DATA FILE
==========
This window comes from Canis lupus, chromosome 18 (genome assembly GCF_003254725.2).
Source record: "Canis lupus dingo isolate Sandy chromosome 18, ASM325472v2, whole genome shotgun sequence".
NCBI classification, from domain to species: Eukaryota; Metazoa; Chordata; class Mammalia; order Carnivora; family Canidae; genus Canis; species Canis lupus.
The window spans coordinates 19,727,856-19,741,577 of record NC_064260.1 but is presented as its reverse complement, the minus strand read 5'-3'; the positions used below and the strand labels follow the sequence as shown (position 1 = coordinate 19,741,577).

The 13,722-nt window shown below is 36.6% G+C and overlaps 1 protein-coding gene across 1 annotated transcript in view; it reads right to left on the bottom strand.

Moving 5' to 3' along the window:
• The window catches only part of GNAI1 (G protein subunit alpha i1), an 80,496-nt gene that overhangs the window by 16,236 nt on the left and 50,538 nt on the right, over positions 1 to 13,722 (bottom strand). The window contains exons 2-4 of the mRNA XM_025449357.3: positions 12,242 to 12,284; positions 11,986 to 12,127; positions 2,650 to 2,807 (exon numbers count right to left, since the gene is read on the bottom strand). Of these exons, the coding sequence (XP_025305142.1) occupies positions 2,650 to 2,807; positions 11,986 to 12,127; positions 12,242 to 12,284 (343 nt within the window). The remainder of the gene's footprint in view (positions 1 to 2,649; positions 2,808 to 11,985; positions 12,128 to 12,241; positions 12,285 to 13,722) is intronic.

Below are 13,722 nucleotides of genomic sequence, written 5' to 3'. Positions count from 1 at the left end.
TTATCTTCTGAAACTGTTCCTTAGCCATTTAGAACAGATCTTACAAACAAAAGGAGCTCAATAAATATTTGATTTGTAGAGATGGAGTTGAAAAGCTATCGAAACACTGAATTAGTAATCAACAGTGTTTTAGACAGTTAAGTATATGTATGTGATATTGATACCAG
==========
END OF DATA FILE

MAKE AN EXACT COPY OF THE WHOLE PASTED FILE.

This window comes from Canis lupus, chromosome 18 (genome assembly GCF_003254725.2).
Source record: "Canis lupus dingo isolate Sandy chromosome 18, ASM325472v2, whole genome shotgun sequence".
NCBI classification, from domain to species: Eukaryota; Metazoa; Chordata; class Mammalia; order Carnivora; family Canidae; genus Canis; species Canis lupus.
The window spans coordinates 19,727,856-19,741,577 of record NC_064260.1 but is presented as its reverse complement, the minus strand read 5'-3'; the positions used below and the strand labels follow the sequence as shown (position 1 = coordinate 19,741,577).

The 13,722-nt window shown below is 36.6% G+C and overlaps 1 protein-coding gene across 1 annotated transcript in view; it reads right to left on the bottom strand.

Moving 5' to 3' along the window:
• The window catches only part of GNAI1 (G protein subunit alpha i1), an 80,496-nt gene that overhangs the window by 16,236 nt on the left and 50,538 nt on the right, over positions 1 to 13,722 (bottom strand). The window contains exons 2-4 of the mRNA XM_025449357.3: positions 12,242 to 12,284; positions 11,986 to 12,127; positions 2,650 to 2,807 (exon numbers count right to left, since the gene is read on the bottom strand). Of these exons, the coding sequence (XP_025305142.1) occupies positions 2,650 to 2,807; positions 11,986 to 12,127; positions 12,242 to 12,284 (343 nt within the window). The remainder of the gene's footprint in view (positions 1 to 2,649; positions 2,808 to 11,985; positions 12,128 to 12,241; positions 12,285 to 13,722) is intronic.

Below are 13,722 nucleotides of genomic sequence, written 5' to 3'. Positions count from 1 at the left end.
TTATCTTCTGAAACTGTTCCTTAGCCATTTAGAACAGATCTTACAAACAAAAGGAGCTCAATAAATATTTGATTTGTAGAGATGGAGTTGAAAAGCTATCGAAACACTGAATTAGTAATCAACAGTGTTTTAGACAGTTAAGTATATGTATGTGATATTGATACCAG